It is a good thing bears run as fast as they do, as they need to be able to catch prey. Fish and berries are not the best sources of protein, so they need to catch animals like deer and moose to get the protein and nutrients they need to thrive. Doing so requires them to be fast, agile, and on top of their game.
Can people outrun bears?
Can a person outrun a bear?
Do bears run faster than people?
Not even Usain Bolt, the fastest human on Earth who reached twenty-eight miles per hour in 2009, can outpace a grizzly bear as he would still be seven miles per hour too slow if chased by one. Humans cannot outrun a bear running at full speed, so be sure to keep your distance from them if you see any.
Adding to the fact that the speed of bears is much greater than that of people, the high endurance levels of bears let them sustain high speeds for extended periods of time. They are able to sprint at over twenty-five miles per hour for two miles, while Usain Bolt could only maintain his top speed for a mere ten seconds.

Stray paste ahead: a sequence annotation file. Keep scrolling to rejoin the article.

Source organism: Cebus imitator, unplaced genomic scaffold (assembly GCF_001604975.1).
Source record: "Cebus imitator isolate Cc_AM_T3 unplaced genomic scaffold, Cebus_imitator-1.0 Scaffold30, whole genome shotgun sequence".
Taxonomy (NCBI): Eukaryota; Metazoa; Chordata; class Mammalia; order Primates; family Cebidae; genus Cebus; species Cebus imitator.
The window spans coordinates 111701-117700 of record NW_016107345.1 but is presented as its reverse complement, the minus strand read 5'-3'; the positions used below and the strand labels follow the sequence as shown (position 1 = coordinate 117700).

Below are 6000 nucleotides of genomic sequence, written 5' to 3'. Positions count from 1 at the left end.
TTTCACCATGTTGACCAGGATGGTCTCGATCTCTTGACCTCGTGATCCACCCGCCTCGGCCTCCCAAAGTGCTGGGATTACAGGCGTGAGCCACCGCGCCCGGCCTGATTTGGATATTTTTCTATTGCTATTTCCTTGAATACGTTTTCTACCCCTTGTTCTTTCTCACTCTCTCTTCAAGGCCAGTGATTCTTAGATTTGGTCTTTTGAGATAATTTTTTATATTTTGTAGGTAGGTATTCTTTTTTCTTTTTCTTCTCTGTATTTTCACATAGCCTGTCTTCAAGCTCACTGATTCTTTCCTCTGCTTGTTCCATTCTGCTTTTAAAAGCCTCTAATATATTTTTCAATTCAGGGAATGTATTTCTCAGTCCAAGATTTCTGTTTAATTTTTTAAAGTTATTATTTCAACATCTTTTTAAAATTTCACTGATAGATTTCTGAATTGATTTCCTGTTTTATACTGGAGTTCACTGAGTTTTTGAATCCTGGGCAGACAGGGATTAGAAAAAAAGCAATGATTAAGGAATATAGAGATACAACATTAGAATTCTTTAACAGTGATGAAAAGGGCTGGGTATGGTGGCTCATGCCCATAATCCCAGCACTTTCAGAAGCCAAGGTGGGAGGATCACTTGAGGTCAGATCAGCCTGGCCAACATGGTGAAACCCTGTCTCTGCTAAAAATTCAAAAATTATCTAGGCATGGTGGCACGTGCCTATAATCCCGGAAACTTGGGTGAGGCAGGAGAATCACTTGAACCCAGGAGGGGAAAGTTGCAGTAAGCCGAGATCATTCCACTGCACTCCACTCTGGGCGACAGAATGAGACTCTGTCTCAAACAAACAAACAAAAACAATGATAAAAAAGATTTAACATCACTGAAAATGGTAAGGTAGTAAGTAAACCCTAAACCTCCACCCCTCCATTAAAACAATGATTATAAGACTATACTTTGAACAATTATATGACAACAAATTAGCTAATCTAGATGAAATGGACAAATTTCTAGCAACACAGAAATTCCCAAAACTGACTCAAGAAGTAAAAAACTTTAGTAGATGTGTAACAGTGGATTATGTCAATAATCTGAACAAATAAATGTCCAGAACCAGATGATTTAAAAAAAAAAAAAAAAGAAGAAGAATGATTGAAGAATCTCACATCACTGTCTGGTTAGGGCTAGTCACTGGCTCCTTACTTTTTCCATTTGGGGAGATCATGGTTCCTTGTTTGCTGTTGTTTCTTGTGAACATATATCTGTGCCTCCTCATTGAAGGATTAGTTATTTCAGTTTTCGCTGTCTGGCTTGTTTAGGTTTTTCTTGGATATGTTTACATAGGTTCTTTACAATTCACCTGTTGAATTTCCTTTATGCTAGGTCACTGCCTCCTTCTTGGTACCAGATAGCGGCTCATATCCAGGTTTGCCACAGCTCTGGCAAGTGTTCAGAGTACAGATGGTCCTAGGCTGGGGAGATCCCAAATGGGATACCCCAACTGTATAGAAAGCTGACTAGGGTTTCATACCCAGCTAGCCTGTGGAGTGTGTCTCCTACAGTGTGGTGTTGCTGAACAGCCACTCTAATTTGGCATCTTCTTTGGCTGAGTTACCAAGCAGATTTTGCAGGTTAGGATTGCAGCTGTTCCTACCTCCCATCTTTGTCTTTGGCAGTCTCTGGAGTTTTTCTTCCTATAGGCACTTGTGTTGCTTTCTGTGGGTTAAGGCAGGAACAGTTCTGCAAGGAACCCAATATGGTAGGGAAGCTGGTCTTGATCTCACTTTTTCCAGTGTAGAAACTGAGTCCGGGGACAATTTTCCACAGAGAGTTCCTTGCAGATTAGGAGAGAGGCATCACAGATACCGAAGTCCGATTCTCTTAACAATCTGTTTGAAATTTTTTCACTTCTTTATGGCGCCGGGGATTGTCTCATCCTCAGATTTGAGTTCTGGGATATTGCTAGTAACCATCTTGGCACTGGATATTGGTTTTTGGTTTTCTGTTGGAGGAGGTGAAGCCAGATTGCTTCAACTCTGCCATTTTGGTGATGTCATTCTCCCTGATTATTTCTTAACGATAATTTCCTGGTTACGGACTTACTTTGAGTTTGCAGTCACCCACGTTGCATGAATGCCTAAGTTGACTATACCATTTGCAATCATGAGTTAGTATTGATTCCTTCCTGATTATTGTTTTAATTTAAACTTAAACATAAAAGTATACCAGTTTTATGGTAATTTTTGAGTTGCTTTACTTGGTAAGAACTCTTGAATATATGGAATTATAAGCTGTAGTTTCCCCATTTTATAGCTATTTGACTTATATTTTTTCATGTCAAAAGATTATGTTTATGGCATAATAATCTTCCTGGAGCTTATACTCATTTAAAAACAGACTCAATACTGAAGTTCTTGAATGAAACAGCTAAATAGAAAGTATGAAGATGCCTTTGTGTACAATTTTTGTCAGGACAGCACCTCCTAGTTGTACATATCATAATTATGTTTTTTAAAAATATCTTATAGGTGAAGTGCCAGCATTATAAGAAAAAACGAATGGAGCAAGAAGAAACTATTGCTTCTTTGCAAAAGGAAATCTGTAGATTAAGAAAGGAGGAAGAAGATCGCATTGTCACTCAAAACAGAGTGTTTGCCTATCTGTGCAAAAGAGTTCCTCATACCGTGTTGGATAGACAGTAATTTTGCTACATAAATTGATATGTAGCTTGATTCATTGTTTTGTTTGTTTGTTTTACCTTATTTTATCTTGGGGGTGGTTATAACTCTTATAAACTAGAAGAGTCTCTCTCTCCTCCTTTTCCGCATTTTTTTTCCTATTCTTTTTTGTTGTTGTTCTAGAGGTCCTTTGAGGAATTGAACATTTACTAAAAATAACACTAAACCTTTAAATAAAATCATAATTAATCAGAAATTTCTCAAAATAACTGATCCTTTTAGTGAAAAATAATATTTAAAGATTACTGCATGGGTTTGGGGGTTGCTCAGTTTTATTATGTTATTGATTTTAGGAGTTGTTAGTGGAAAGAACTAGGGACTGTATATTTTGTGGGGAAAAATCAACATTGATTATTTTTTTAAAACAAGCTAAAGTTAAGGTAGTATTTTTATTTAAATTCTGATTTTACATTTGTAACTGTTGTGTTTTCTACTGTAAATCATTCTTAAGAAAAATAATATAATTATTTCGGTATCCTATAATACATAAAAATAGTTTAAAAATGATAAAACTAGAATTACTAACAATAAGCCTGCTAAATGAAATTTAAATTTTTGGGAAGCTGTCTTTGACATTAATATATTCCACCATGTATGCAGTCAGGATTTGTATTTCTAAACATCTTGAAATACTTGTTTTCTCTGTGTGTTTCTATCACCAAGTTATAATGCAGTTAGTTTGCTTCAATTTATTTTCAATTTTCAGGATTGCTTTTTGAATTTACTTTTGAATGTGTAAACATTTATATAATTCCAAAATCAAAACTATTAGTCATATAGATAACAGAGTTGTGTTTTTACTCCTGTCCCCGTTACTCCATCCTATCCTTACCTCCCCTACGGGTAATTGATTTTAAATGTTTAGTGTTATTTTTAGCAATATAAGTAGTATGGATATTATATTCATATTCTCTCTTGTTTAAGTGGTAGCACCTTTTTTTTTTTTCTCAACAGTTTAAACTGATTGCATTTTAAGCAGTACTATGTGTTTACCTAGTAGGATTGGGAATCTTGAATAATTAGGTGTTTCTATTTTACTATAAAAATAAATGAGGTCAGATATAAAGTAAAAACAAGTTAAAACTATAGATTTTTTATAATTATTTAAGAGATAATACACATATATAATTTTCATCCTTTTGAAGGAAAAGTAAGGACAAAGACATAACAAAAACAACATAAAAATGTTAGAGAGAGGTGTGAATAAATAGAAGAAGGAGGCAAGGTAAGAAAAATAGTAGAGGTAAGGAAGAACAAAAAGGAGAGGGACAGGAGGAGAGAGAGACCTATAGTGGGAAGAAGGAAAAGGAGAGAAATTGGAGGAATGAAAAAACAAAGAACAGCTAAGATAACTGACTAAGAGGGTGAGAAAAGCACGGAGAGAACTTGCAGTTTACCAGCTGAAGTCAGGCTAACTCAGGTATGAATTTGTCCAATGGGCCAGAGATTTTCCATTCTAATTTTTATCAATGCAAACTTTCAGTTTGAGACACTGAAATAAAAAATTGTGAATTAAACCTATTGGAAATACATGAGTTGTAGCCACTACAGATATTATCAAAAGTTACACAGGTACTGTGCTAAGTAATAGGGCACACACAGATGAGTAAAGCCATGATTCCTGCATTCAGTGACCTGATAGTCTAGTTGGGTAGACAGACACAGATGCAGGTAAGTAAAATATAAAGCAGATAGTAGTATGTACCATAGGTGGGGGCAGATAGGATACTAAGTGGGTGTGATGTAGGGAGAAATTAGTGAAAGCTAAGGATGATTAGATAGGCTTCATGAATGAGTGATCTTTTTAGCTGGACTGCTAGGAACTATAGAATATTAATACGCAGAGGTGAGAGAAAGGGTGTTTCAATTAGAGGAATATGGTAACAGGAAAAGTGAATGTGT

On average, humans can run fifteen miles per hour, half as fast as a bear. The good news is that bears and other wildlife often prefer to avoid all contact with people. They tend only to chase or attack humans when they feel the need to protect cubs or food.
So how fast do bears run, and at what speed do bears travel? Here is a list of bear species and the top speed for each:
- Sun bear – 30 mph
- Sloth bear – 20 mph
- Polar bear – 25 mph
- Panda bear – 20 mph
- Brown bear – 35 mph
- Spectacled bear – 30 mph
- Asiatic black bear – 25 mph
- North American black bear – 30 mph
How are bears able to run so fast?
The burly shape and thick fur layers make the speed of bears surprising. Grizzly bears, for example, have large shoulder blades and protruding, high-strength muscles that let them dig and run at fast rates.
Grizzly bears have large and protruding back muscles that make it easy to tell them apart from others.